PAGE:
City commissioners Tuesday night approved a three-month extension for Noble Hospitality on finalizing the purchase of Lot 9 in the south end of the Downtown Redevelopment.
Colin Noble, owner of Noble Hospitality, asked for the extension to close the deal on a piece of property owned by the city.
Noble has said the plot, on the corner of Third Street and Yuma Street behind Blue Earth Plaza, is going to be the site of a Holiday Inn Express.
Derrick Roberson, a lawyer from Arthur-Green representing Noble, told commissioners that Noble was asking for an extension because of trouble with securing a small business loan.
Roberson said the loan was delayed because negations among Noble, Holiday Inn and the SBA were interrupted with the government shutdown in October.
Noble told The Mercury during a break at the meeting that the funds are available and he is just waiting for formal approval.
Noble said his banker, Terry Harts, was on hand to tell commissioners, “We’ve got the money.” However, commissioners did not ask for Harts to speak.
Commissioner Rich Jankovich, who is senior vice president at Commerce Bank, said during the meeting that he was confident that Noble would have the money.
Jankovich also said he understood what Noble was going through with the government shutdown.
However, other commissioners were worried that Noble would return in February to ask for another extension.
Roberson told commissioners that Noble was hopeful that the deal would be closed by the end of November.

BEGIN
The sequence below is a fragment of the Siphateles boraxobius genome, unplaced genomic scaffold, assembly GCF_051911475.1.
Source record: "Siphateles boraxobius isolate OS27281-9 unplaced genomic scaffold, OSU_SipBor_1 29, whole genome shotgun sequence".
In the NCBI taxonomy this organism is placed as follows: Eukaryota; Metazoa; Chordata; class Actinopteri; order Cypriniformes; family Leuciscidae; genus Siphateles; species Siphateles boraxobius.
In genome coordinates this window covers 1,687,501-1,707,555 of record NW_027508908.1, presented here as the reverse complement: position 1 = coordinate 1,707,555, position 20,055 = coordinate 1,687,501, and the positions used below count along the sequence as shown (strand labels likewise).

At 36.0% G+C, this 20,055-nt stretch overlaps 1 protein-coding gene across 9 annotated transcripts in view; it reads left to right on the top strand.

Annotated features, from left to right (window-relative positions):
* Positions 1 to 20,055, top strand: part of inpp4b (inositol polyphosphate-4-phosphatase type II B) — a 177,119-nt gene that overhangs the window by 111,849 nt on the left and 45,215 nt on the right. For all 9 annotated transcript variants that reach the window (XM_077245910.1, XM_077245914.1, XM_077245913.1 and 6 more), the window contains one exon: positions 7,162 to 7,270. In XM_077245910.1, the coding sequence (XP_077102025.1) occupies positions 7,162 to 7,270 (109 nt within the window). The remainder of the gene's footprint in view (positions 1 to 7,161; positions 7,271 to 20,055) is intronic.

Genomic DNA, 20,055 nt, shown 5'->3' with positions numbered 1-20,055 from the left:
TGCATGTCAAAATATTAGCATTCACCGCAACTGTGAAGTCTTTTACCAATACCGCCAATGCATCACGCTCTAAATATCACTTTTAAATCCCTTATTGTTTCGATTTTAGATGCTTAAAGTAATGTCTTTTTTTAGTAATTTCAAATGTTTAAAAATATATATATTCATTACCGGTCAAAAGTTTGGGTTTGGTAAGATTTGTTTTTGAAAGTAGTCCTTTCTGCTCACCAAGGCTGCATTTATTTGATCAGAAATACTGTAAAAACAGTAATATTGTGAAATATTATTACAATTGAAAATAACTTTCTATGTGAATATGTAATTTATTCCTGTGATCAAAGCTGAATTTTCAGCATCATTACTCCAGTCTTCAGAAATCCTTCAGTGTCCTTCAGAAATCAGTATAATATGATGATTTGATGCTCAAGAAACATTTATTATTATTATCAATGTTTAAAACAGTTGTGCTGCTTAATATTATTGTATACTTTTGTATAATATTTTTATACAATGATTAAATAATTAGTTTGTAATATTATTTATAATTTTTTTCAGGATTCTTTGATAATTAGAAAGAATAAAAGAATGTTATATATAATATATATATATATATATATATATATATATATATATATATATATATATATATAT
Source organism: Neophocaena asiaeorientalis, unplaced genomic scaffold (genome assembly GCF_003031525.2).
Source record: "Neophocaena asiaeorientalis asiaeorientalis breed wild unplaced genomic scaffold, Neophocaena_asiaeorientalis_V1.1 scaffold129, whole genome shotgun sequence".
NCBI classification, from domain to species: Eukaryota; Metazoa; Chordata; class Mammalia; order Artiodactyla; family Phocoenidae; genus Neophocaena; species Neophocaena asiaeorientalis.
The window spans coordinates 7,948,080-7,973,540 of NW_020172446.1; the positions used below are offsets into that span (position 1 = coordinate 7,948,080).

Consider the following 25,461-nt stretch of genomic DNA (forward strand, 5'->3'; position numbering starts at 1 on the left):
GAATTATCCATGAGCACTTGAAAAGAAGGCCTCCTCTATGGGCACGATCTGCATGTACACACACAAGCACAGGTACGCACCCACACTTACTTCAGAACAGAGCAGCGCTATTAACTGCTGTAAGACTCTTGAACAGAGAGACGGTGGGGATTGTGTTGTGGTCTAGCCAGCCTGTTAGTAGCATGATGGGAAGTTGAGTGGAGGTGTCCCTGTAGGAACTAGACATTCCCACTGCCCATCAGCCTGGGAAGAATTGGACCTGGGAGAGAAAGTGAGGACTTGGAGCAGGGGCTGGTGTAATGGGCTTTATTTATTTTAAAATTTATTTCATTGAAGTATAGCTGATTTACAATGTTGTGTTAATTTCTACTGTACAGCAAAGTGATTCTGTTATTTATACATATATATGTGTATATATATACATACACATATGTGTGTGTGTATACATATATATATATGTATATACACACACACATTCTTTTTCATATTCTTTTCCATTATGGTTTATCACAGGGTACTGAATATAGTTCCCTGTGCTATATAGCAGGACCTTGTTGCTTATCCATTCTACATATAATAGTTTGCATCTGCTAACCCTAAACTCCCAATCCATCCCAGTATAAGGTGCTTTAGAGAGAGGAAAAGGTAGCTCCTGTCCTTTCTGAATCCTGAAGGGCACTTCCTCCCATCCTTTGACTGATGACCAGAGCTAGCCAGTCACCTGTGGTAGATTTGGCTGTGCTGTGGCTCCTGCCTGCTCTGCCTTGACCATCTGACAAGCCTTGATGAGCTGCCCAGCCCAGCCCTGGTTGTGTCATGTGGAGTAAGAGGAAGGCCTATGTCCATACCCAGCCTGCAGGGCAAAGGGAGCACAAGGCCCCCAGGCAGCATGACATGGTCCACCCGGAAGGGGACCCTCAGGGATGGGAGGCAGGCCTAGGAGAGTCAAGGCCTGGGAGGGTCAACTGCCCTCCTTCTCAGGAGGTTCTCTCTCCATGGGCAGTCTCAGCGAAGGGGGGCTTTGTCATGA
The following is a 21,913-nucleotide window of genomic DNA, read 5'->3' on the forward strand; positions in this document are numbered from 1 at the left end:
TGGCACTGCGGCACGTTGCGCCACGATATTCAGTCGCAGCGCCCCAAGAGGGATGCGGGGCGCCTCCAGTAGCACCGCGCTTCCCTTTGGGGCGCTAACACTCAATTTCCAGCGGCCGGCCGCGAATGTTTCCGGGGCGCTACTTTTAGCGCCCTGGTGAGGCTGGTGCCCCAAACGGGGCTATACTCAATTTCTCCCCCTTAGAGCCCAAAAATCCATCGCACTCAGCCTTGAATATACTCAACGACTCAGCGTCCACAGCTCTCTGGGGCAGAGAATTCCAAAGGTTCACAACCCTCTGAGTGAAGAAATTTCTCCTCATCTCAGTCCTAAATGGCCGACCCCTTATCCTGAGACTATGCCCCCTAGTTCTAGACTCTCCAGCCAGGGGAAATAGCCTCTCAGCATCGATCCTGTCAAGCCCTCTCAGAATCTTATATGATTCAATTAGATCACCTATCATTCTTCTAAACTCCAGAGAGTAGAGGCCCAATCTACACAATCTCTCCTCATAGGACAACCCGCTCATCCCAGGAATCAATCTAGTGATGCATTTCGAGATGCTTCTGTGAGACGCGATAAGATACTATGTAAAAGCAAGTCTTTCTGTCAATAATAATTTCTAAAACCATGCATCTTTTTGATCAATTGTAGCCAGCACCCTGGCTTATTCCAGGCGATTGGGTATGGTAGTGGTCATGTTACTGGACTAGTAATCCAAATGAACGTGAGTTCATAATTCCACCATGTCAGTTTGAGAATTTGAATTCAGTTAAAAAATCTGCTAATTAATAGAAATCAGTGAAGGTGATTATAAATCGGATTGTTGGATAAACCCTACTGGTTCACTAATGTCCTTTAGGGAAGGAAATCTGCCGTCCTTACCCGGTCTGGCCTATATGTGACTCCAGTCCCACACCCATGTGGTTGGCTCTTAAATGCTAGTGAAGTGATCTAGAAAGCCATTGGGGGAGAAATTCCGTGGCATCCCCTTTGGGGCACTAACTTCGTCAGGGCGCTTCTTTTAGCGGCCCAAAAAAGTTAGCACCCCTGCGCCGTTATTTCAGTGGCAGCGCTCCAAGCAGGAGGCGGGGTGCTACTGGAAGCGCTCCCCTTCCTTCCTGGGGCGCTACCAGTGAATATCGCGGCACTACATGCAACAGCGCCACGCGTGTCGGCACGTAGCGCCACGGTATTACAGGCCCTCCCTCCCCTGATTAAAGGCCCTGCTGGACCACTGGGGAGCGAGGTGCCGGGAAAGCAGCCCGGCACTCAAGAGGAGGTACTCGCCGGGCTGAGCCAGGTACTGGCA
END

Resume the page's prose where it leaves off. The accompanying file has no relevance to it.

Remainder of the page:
Noble agreed to pay $1,500 to the city as a penalty for not closing the deal on time, but that amount will be adjusted if the deal is done before the three months is up.
Roberson said they should close within two or three weeks.
Noble also told The Mercury that the number of hotel rooms available in Manhattan had nothing to do with securing the loan.
Karen Hibbard, director of the Convention and Visitor’s Bureau in Manhattan, told commissioners during the Oct. 29 work session that hotel occupancy “appears to be going down due to the increased supply” of rooms.
She said that according to the Smith Travel Research survey for Manhattan, the average occupancy rate was at 58.2 percent through September.
However, the survey showed the cost per room was increasing.
She also said that Manhattan currently has 1,263 rooms available, but an additional 189 rooms will become available with the construction of more hotels in 2014.
Noble claimed Holiday Inn wanted to build another hotel in Manhattan with our without him.
“They have four or five others willing to build this hotel,” Noble said. “I was able to cool them from building 100 rooms down to 86. The same with Cottenwood.”
Noble said Cottenwood Suites, recently built and operated by Noble, is also owned by Holiday Inn.
He said Holiday Inn originally wanted two hotels with 100 rooms each, but Noble claimed he talked them down to smaller ones.
Noble now has until Feb. 13 to close the deal with the city.
* In other business, commissioners also voted 5-0 to approve the rezoning of a housing development off Scenic Drive.
A portion of Stone Pointe Townhomes development was altered. Instead of building townhomes throughout the entire development, an apartment for senior citizens was added to the proposal.
Commissioner Karen McCulloh didn’t think there was enough parking for the apartment complex because of the location.
She said that with the apartments being built on the west edge of town, the people living in the complex would need their own vehicles to go anywhere because there was no public transportation in that area.
However, McCulloh ultimately voted in favor of the rezoning.
* Commissioners also approved a zoning request to build a Pizza Ranch restaurant in front of Menard’s on McCall Road.
They approved it 5-0 without discussion or comment.